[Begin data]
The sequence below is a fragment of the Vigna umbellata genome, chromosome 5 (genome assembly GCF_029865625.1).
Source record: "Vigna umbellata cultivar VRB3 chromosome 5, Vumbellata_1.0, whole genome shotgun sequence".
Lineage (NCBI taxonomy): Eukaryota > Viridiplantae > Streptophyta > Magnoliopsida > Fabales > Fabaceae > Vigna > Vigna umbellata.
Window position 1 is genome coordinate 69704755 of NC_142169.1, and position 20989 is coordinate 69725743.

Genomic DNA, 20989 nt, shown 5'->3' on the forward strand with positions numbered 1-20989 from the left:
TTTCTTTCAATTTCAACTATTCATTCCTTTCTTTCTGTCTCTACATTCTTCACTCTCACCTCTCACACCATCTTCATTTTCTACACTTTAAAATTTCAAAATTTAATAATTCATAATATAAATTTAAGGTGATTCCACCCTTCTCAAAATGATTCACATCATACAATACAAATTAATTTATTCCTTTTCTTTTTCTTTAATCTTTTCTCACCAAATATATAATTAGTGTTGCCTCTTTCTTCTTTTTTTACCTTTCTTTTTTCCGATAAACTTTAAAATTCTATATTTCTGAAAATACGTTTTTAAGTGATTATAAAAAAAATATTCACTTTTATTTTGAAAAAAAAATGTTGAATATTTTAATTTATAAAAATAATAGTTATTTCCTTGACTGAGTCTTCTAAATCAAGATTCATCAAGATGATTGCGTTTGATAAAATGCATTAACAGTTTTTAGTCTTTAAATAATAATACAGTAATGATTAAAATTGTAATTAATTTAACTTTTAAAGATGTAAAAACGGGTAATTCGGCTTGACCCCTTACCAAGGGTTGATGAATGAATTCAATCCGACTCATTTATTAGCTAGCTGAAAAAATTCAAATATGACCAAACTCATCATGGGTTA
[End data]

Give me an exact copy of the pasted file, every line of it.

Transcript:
The sequence below is a fragment of the Vigna umbellata genome, chromosome 5 (genome assembly GCF_029865625.1).
Source record: "Vigna umbellata cultivar VRB3 chromosome 5, Vumbellata_1.0, whole genome shotgun sequence".
Lineage (NCBI taxonomy): Eukaryota > Viridiplantae > Streptophyta > Magnoliopsida > Fabales > Fabaceae > Vigna > Vigna umbellata.
Window position 1 is genome coordinate 69704755 of NC_142169.1, and position 20989 is coordinate 69725743.

Genomic DNA, 20989 nt, shown 5'->3' on the forward strand with positions numbered 1-20989 from the left:
TTTCTTTCAATTTCAACTATTCATTCCTTTCTTTCTGTCTCTACATTCTTCACTCTCACCTCTCACACCATCTTCATTTTCTACACTTTAAAATTTCAAAATTTAATAATTCATAATATAAATTTAAGGTGATTCCACCCTTCTCAAAATGATTCACATCATACAATACAAATTAATTTATTCCTTTTCTTTTTCTTTAATCTTTTCTCACCAAATATATAATTAGTGTTGCCTCTTTCTTCTTTTTTTACCTTTCTTTTTTCCGATAAACTTTAAAATTCTATATTTCTGAAAATACGTTTTTAAGTGATTATAAAAAAAATATTCACTTTTATTTTGAAAAAAAAATGTTGAATATTTTAATTTATAAAAATAATAGTTATTTCCTTGACTGAGTCTTCTAAATCAAGATTCATCAAGATGATTGCGTTTGATAAAATGCATTAACAGTTTTTAGTCTTTAAATAATAATACAGTAATGATTAAAATTGTAATTAATTTAACTTTTAAAGATGTAAAAACGGGTAATTCGGCTTGACCCCTTACCAAGGGTTGATGAATGAATTCAATCCGACTCATTTATTAGCTAGCTGAAAAAATTCAAATATGACCAAACTCATCATGGGTTA